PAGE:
WARNING: EXPOSURE TO ANTIDEPRESSANTS IN UTERO MAY CAUSE A SEVERE BIRTH DEFECT KNOWN AS TRANSPOSITION OF THE GREAT ARTERIES (TGA) IN CHILDREN BORN TO MOTHERS WHO TOOK THE DRUGS WHILE PREGNANT.
TGA: An Overview
Transposition of the great arteries is a congenital heart defect that occurs when the two main arteries going out of the heart—the pulmonary artery and the aorta—are switched in position (transposed). Because the arteries are transposed, blood returning from the body bypasses the lungs and is pumped back out to the body. The unfortunate result is that too little oxygen is in the blood that is pumped from the heart to the rest of the body.
Antidepressants & Pregnancy
Be advised: pregnant women should avoid taking antidepressants – they are hazardous to the developing fetus, and can cause TGA and other life-threatening conditions in the newborn baby. If pregnant women need help with sad or anxious feelings, they should seek counseling or psychotherapy before considering antidepressant medication.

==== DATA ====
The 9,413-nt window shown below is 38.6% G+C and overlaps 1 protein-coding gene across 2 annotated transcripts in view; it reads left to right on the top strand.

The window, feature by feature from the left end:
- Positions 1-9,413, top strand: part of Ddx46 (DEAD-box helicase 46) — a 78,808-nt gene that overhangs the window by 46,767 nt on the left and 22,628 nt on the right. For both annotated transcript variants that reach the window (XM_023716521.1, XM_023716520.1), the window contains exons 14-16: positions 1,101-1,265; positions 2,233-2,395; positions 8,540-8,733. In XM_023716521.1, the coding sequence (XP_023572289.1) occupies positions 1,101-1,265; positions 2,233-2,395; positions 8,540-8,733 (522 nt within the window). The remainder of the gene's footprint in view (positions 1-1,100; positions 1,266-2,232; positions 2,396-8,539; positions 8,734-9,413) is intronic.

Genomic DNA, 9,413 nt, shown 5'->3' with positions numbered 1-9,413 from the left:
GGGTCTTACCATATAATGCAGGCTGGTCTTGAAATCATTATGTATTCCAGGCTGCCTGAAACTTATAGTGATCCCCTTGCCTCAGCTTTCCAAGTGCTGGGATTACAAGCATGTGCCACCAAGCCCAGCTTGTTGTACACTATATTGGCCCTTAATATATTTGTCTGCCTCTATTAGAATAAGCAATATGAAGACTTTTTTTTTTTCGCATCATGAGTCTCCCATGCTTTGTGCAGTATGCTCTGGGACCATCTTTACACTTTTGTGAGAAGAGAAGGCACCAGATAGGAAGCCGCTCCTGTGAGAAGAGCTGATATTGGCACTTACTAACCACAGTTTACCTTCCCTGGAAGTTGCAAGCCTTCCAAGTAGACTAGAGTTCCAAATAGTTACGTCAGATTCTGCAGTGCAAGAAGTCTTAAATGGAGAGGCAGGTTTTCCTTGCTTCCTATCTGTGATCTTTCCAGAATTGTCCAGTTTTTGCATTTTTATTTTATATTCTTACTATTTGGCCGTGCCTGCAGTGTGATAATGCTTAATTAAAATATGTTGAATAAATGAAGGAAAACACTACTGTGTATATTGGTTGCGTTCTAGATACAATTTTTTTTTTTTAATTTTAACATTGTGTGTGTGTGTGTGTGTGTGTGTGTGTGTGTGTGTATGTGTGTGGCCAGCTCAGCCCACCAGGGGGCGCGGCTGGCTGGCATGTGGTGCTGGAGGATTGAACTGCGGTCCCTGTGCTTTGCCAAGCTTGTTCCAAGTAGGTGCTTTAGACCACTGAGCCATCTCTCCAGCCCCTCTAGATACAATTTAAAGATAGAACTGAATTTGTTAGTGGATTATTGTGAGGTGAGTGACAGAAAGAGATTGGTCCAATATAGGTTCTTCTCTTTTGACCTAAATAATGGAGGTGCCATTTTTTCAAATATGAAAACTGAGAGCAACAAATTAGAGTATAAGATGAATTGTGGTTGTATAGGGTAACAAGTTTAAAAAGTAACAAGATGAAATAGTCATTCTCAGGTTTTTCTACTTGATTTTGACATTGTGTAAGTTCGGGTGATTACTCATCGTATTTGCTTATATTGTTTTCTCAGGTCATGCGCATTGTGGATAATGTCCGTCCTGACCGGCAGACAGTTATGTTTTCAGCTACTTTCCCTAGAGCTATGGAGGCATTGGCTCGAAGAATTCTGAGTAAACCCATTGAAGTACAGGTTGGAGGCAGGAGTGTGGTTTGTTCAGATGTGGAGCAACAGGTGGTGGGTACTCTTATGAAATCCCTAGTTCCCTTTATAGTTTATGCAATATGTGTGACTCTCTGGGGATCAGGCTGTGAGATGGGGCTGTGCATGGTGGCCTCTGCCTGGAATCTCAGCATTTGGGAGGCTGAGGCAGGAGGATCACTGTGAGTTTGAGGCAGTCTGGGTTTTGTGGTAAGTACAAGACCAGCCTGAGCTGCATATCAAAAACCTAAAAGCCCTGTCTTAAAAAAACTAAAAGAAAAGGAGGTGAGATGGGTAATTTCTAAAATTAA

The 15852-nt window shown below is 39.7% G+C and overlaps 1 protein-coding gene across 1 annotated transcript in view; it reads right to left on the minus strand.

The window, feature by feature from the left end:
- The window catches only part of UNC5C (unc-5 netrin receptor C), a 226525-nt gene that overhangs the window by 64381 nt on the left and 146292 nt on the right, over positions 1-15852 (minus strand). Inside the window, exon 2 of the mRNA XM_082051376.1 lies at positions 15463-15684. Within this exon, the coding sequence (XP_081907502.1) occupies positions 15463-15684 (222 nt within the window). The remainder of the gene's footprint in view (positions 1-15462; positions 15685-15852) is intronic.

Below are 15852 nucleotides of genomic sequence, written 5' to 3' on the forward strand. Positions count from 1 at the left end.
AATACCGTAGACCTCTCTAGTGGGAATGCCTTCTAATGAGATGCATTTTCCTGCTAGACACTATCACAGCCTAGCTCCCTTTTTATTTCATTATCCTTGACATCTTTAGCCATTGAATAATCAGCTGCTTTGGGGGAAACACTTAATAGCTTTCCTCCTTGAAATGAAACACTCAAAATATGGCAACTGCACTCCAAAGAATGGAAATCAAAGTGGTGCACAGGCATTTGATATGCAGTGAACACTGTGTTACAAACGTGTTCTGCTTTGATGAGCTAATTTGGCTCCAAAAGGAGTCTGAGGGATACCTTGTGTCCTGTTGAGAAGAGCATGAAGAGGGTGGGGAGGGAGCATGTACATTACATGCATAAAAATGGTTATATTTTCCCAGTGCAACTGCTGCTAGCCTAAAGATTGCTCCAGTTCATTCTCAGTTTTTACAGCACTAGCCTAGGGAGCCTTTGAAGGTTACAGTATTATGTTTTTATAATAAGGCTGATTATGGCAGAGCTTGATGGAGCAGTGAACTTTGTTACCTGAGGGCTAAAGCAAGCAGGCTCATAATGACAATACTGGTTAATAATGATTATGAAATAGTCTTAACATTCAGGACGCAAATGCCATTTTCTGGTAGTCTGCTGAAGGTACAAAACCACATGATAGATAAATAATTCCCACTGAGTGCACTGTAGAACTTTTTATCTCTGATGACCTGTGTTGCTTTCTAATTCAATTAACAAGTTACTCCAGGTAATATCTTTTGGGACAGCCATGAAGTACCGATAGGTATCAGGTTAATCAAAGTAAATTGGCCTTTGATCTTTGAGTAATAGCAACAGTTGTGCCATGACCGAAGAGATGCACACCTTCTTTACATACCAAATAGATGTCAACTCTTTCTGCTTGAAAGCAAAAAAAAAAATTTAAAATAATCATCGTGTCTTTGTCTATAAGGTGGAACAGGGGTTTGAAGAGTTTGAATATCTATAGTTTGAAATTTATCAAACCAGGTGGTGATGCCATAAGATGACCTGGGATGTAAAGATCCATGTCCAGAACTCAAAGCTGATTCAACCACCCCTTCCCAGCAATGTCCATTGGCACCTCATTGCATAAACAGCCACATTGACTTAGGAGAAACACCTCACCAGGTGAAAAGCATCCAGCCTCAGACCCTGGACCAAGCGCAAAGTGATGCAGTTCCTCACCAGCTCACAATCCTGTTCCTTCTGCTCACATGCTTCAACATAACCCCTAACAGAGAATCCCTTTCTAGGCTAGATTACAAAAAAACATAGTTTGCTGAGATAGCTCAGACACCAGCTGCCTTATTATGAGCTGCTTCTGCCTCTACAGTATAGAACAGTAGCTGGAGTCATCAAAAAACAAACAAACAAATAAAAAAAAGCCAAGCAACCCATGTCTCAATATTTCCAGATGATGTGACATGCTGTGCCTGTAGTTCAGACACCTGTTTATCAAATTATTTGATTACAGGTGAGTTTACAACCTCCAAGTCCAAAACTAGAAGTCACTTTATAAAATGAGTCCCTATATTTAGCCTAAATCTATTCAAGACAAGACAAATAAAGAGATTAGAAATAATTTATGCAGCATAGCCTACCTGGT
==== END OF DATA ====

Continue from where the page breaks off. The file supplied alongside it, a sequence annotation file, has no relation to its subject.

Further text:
How many drugs have been associated with TGA?
The following antidepressants have been associated with the development of TGA in children born to mothers who took them during pregnancy:
- Paxil (Paroxetine)
- Zoloft (Sertraline)
- Celexa (Citalopram)
- Prozac (Fluoxetine)
- Lexapro (Escitalopram)
- Symbyax (fluoxetine and olanzapine)
- Wellbutrin (Bupropion)
- Effexor (Venlafaxine)
- Zofran (ondansetron)
What are the signs & symptoms?
Symptoms of transposition of the great arteries are profound, typically observed shortly after birth, and include:
- Cyanosis (bluish discoloration of the skin caused by oxygen-poor blood
- Heart failure
- Difficulty breathing
Do I have an antidepressant birth defects Lawsuit?
The Defective Drug & Products Liability Litigation Group at our law firm is an experienced team of trial lawyers that focus on the representation of plaintiffs in antidepressant drug birth defects lawsuits. We are handling individual litigation nationwide and currently accepting new cases in all 50 states.